Lamar Jackson's 2019 season was nothing short of brilliant. Statistically, his success in both the running and passing game was something few have achieved. On the field, he was a walking highlight reel every single week. That effort made him the easy choice for Most Valuable Player.
Yet, that campaign is now in the past and has a bitter taste with the Ravens exiting early from the playoffs. Jackson's 2019 success has quickly turned into lofty expectations for 2020. Repeating as the MVP of the league is no easy task, but putting the hardware aside, is it reasonable to believe that Jackson can find similar success in his third season as a pro?
NFL Network's Steve Wyche believes so, but it may not be a mirror image of 2019. As both Jackson and the rest of the NFL continue to grow, things are bound to change.
“I don’t think it’s necessarily going to be replication because I think Greg Roman and this offensive continue to evolve," Wyche told NBC Sports Washington.
The main reason Roman's system will reach new levels in 2020 is simply because it has to. Jackson's and the Ravens' success on offense undoubtedly put the rest of the league on notice. As innovative as the dynamic was in Baltimore, defenses will not spend time scheming against it.
"Defenses are going to change their coverages and things like that when they play the Ravens," Wyche said.
Wyche likens the adjustment Jackson will see in 2020 to what happened to Colin Kaepernick when he burst on to the scene with the San Francisco 49ers in 2012. With Roman calling the plays for Kaepernick, the two created an RPO offense that professional defenses weren't prepared for.
Great at first, coordinators were able to then find ways to stop Kaepernick from torching them. The offense was still effective, but there was now a defense to combat it. That example may make Jackson's 2020 season seem grave, but Wyche doesn't seem the quarterback being completely stopped.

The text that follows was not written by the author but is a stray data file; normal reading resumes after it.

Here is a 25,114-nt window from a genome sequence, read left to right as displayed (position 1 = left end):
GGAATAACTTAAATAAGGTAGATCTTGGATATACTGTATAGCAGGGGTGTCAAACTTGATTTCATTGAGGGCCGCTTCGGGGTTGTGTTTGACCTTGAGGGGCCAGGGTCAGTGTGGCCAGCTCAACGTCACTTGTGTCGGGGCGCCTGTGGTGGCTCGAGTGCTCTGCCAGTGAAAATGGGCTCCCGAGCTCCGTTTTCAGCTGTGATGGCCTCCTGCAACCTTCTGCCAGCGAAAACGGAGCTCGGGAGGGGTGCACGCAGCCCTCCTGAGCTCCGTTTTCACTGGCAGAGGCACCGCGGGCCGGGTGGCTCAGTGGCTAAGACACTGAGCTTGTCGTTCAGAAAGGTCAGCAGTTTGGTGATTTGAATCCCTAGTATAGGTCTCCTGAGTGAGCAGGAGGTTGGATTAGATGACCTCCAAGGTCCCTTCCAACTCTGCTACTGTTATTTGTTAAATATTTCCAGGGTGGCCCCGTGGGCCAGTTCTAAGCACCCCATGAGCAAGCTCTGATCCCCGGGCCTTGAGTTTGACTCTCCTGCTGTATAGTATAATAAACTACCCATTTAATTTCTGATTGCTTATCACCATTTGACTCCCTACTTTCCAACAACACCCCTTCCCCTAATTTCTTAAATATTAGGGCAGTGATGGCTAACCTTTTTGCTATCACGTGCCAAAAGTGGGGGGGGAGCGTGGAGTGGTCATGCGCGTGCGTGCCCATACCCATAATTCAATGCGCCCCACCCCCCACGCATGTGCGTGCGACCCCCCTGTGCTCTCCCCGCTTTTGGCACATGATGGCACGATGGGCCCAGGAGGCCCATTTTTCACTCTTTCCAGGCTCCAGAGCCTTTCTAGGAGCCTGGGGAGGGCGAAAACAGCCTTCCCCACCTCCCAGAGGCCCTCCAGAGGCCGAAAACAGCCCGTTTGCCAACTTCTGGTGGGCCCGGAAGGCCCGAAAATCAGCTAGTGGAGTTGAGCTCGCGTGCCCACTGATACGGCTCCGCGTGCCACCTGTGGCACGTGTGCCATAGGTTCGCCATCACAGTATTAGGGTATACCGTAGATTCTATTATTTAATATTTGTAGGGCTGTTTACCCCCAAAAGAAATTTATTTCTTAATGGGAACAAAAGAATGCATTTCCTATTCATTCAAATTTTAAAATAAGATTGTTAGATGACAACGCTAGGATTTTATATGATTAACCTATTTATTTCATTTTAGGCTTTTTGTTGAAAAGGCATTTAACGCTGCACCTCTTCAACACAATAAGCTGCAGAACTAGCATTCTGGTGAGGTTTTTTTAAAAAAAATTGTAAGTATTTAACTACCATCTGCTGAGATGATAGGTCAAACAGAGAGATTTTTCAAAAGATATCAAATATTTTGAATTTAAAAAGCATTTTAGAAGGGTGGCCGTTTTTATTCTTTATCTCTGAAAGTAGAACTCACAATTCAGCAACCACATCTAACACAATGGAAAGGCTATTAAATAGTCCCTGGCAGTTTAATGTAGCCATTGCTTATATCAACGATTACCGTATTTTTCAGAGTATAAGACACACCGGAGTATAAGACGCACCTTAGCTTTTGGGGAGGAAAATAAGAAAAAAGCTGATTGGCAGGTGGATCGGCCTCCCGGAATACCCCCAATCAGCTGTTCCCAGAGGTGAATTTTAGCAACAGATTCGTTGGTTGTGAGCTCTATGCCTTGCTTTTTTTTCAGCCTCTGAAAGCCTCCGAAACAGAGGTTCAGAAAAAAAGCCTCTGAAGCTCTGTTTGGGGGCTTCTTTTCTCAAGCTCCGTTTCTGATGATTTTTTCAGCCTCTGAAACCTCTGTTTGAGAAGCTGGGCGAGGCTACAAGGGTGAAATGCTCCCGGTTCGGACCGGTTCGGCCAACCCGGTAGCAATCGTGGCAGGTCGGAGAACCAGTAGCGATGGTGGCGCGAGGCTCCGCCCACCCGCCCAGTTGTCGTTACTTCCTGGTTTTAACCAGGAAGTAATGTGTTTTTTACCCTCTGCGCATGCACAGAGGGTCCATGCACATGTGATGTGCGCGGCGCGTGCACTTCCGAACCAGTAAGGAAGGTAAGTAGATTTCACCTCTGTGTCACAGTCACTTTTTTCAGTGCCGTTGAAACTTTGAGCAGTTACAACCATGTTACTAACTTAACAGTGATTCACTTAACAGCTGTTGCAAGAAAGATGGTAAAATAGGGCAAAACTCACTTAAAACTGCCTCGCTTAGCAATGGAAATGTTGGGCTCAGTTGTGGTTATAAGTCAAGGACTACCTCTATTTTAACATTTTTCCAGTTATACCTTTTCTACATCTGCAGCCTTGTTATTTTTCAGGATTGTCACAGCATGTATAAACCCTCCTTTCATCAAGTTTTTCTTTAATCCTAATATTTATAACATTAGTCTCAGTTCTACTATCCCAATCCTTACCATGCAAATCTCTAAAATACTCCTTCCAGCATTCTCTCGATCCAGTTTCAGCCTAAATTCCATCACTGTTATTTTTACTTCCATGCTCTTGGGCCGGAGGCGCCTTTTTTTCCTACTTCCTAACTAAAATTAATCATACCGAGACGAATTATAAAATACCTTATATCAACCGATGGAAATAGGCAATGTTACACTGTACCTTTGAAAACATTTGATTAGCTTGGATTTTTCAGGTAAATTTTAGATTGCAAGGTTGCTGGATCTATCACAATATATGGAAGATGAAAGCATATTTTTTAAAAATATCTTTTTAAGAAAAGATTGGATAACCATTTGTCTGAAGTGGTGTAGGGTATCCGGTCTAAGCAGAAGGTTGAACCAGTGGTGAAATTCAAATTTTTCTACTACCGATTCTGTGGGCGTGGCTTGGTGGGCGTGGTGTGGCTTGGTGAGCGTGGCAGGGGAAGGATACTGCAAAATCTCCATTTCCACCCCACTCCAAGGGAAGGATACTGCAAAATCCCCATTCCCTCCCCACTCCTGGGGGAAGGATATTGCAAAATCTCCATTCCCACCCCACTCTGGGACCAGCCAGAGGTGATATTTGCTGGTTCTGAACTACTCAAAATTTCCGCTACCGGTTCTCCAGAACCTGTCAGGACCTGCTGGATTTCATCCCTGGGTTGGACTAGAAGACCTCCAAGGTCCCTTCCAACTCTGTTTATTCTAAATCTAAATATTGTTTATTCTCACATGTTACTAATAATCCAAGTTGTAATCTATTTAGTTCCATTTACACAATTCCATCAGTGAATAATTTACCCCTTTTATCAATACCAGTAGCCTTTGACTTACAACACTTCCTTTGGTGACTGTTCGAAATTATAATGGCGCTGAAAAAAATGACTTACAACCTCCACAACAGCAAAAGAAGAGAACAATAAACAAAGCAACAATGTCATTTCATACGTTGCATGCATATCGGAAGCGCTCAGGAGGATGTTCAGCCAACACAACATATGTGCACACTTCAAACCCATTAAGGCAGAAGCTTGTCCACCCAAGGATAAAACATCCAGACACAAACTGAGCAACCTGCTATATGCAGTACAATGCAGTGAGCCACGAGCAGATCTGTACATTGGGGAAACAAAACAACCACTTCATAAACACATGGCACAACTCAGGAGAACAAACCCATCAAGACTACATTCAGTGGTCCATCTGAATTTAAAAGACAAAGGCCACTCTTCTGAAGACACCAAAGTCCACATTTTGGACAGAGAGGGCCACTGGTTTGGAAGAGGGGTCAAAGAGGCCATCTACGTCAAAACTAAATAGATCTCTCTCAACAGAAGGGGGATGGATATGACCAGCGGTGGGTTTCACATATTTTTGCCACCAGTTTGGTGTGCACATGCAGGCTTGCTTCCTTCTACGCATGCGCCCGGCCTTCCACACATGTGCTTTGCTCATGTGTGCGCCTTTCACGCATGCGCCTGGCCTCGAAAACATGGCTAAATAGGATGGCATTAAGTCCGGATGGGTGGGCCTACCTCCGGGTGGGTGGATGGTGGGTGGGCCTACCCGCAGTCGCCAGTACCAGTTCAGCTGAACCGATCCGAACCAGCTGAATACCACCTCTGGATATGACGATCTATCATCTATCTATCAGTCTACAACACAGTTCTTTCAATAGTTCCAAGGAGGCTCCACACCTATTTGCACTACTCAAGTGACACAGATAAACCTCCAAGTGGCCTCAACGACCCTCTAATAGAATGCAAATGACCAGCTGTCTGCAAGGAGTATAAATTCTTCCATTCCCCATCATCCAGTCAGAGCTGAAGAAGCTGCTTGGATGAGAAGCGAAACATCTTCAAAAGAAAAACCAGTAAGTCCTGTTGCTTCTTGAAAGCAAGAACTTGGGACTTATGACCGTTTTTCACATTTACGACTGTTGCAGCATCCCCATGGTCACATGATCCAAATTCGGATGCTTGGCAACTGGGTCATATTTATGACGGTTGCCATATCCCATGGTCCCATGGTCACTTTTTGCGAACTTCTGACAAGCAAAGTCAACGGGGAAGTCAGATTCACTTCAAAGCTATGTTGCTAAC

Instead, Jackson will just have to continue to adapt at the position. If defenses are now going to harp on his ground game and try to keep him in the pocket, he'll need to learn how to hurt teams through the air more consistently and read opposing schemes at a higher level. 2019 demonstrated Jackson's improvement in arm accuracy, and that will now need to continue this season because it is where defenses will be vulnerable.
"We saw Lamar expand his game as a passer. A lot of it with the between the hash marks type-of route, a lot of tight end stuff," Wyche said. "That’s going to open up, that field is going to open a little bit for him."
“I think he's just going to expand overall as a quarterback. His knowledge of opposing defenses, his knowledge of opposing personnel is going to continue to get better," Wyche added.
Though Baltimore and Jackson will need to evolve in 2020, it doesn't mean last season's success on the ground will be thrown away. The Ravens will continue to use their ground attack to their advantage, and Jackson will be a part of it. His speed, athleticism and dual-threat ability is something that will never be restricted.
“I think he’s going to continue to run, they’re not going to take away a strength from him," Wyche said.
In addition, Jackson's backfield counterparts will be able to help him move the ball on offense. Mark Ingram leads a running back group that now has a strong secondary option in J.K. Dobbins out of Ohio State. If defenses work to try and stop the two of them and Jackson option-runs, receivers will be open. If they don't stack the box, the ground game will continue to beat defenses down.
It's a pick your poison going against the Ravens' offense.
“Some of the pieces they added in the offseason. You get J.K. Dobbins to go with Mark Ingram," Wyche said. "That’s only going to help set up the play-action pass game because they’re going to be able to run the ball like crazy.”
Jackson's 2019 MVP season was truly one of a kind. Even if the quarterback continues to make jaws drop in the future, it will never be a mirror image of that campaign. He and the rest of Baltimore's potent offense have a major target on their back, as defenses around the NFL will make it their goal to stop them.
Adjustments will be needed, but Wyche believes that if anyone can do it, it's Jackson.
"Teams are going to be coming for the Ravens. They always do, but they’re going to be coming for them a little bit differently," Wyche said. "So it’s going to be more of a challenge, but I think his experience will allow him to evolve.
“He’s a natural leader, I think he’s just going to continue to grow.”
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